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Butta Verses
Guest Shots
There's room for anyone in my opinion. The sad thing is, a lot of what you hear on the radio right now is very substantial to a huge portion of not only south Florida's population, but the entire country. Most ..
Guest Shots: Butta Verses         by DJ TREW
From NYC to South Florida, his flow keeps on...

Butta Verses, a Bronx-bred rapper who now calls Fort Lauderdale, Florida home, made his debut appearance on De La Soul's 2004 release The Grind Date spitting back to back with Posdonus on the song "No." Fellow MCs at local ciphers bestowed Butta's name upon him, but once his mixtape landed in the hands of Maseo from De La Soul, his rhymes started reaching neighborhoods around the world.

Fast forward to 2007, Butta is wrapping up production on his sophomore album, Six Minutes To Ten, with guests such as CL Smooth, and A-Butta (of Natural Elements) with production help from The Mighty V.I.C. and Tzarizm among others.

For GLmag's newest feature Guest Shots, Butta blessed us with a short Q&A and a trio of new Hip-hop 12inch reviews…

How does the hip hop scene in NYC compare to Ft. Lauderdale?

Well in New York there are far more hip hop "heads". Meaning, down hear in south Florida, almost everybody listens to "hip hop". They all got the dress code down pat. They know all the dances and all that, but, they don't really live it like, day to day. There are a few cats down here that's all day everyday with it, but it ain't like NY, or any other place that I've been for that matter. Plus it's the bottom of the "dirty south". They ain't really trying to hear that east coast hip hop vibe. They want traps, choppas, and dunk riders. It's about the grills not the skills. I don't know, I probably shouldn't generalize my fellow Floridians like that. When I moved here in '93, they used to call me ROCKY, because they said I sounded like Rocky Balboa when I spoke. I think it was the whole "aye yo yo" thing. Now, because of my love for this art, and my firm belief in how it should sound, I have become the outcast. How ironic.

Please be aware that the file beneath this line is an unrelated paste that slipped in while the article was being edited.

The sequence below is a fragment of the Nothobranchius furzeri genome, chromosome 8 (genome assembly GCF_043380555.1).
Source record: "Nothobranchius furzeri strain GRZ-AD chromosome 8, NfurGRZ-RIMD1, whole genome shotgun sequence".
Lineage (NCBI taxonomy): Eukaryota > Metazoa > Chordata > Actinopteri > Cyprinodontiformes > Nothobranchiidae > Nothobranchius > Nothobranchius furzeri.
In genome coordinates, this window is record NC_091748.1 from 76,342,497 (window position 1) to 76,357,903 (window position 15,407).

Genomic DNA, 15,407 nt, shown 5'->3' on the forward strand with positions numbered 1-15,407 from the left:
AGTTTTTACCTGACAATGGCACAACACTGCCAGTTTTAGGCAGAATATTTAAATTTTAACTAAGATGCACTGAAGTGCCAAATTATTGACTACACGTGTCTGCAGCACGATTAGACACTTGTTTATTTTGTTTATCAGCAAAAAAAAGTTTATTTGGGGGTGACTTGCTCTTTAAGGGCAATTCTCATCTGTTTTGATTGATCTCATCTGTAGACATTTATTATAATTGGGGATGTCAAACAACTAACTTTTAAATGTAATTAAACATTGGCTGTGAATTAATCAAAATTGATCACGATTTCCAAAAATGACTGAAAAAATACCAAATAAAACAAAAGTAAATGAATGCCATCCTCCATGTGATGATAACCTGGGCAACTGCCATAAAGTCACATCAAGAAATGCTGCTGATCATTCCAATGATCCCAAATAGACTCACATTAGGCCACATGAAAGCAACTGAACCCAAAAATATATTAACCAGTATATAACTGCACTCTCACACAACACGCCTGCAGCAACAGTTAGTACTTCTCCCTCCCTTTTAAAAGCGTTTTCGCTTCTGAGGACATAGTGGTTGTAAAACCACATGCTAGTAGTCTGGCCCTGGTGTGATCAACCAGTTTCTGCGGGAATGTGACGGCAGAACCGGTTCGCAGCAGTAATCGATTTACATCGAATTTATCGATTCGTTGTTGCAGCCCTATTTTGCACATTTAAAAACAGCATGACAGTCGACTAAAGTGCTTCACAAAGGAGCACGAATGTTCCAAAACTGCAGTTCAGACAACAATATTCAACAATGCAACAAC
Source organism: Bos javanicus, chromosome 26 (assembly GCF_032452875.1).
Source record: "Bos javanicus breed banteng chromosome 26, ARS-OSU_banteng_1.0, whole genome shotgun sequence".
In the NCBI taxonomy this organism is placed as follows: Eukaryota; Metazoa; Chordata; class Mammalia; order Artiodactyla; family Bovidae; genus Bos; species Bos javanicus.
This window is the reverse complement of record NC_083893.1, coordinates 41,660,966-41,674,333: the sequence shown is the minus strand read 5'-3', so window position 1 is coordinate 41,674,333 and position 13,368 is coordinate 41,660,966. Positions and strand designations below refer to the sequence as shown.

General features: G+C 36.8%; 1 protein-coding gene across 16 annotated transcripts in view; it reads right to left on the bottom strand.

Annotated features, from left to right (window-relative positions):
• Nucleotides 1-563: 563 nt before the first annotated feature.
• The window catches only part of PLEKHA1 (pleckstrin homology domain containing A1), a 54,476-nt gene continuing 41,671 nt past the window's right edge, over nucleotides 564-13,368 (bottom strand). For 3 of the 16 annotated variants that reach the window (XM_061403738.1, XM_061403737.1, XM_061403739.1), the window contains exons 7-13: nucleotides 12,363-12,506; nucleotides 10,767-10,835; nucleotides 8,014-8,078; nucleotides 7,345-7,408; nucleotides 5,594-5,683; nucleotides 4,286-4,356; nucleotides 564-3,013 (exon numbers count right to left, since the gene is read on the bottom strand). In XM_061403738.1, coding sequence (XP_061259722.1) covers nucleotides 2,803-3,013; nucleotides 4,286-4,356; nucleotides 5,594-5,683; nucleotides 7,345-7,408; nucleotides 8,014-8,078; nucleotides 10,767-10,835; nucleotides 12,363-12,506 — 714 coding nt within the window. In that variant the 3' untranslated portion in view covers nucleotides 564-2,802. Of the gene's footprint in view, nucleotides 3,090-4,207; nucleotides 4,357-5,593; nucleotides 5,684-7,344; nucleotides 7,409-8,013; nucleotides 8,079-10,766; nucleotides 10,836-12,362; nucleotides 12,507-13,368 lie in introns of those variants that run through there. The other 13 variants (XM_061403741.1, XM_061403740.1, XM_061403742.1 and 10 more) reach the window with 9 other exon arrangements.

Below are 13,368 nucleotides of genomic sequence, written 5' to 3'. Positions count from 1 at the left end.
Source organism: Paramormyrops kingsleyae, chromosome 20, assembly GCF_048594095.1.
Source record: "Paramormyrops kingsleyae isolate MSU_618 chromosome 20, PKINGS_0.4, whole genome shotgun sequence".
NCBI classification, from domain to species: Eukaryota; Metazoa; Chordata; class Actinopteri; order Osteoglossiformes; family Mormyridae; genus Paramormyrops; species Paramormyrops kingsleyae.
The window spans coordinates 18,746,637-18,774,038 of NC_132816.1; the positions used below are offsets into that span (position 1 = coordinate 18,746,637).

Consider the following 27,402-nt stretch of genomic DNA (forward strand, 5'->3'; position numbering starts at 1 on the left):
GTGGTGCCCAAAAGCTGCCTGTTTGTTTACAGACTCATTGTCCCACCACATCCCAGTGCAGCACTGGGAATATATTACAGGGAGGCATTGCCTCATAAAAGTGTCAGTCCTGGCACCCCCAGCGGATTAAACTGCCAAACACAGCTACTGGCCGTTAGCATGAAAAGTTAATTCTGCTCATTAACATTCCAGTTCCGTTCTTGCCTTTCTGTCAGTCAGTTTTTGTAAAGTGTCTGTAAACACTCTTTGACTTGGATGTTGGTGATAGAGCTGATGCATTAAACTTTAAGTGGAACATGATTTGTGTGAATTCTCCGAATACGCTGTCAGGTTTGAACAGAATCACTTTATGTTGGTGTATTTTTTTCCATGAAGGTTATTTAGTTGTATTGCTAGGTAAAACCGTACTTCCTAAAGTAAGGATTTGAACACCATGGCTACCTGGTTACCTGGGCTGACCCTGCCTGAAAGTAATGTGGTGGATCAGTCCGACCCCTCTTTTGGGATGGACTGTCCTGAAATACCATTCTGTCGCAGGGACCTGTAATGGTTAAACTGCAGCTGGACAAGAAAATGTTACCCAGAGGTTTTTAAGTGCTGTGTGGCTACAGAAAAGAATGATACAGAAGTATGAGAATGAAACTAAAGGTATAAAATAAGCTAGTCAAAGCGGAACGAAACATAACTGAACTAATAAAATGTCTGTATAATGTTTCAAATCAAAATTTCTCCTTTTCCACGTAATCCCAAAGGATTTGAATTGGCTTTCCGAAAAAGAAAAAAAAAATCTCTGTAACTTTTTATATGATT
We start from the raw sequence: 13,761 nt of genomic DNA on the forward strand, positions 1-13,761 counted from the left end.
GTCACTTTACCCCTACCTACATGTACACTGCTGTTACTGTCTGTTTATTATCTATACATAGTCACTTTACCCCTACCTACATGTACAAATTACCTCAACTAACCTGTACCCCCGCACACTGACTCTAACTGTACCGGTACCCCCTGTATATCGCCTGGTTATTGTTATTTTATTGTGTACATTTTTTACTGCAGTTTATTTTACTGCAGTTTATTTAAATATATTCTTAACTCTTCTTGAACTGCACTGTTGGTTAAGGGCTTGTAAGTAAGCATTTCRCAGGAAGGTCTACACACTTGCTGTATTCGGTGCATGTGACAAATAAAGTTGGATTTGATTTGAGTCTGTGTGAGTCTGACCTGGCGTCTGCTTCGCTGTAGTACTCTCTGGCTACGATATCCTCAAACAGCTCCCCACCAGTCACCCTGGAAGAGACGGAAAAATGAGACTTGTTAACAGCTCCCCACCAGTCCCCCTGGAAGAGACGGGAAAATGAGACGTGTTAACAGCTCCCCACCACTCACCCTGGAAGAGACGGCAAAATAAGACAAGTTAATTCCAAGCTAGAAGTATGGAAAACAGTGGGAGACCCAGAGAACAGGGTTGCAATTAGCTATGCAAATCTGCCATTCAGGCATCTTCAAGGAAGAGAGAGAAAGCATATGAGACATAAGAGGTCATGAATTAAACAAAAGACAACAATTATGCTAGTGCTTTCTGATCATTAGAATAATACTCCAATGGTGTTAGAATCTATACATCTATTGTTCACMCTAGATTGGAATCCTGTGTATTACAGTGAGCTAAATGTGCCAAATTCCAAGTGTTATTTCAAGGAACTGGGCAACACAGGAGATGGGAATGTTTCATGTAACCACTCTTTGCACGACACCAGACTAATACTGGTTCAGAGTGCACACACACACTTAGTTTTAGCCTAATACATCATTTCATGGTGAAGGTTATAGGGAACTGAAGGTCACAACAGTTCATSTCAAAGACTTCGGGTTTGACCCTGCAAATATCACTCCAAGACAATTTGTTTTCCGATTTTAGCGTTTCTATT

It seems like Ft.Lauderdale/Miami is more about the 'party' and being seen. Is there room for an MC with something substantial to say?

There's room for anyone in my opinion. And just for the record, the sad thing is, a lot of what you hear on the radio right now is very substantial to a huge portion of not only south Florida's population, but the entire country. Most people want to forget about life for a while, so they zone off with music. It's not as personal to them as it is to me. I love parties as much as anyone else, but what about the other 18 hours in the day? People don't want to deal with that reality so they try to keep that party mentality going full steam. But once again I am lumping many different types of people into one group. It's so much easier to hate that way [laughs.]

With vinyl production plants shutting down and downloads replacing CD purchases, how can the indie artist stay afloat? Is licensing the wave of the future?

I really wouldn't know. I got people for that. I don't really get that involved with the market and all that. I couldn't give fuck...honestly. Yeah, I want to make money off of my music, and perform my music, but I don't know enough about this to even start to speculate. I do know it feels great when people tell you they heard your song on some television show. That's for sure. If an indie artist wants to stay afloat, they better have a very good 9 to 5. Don't quit your day job.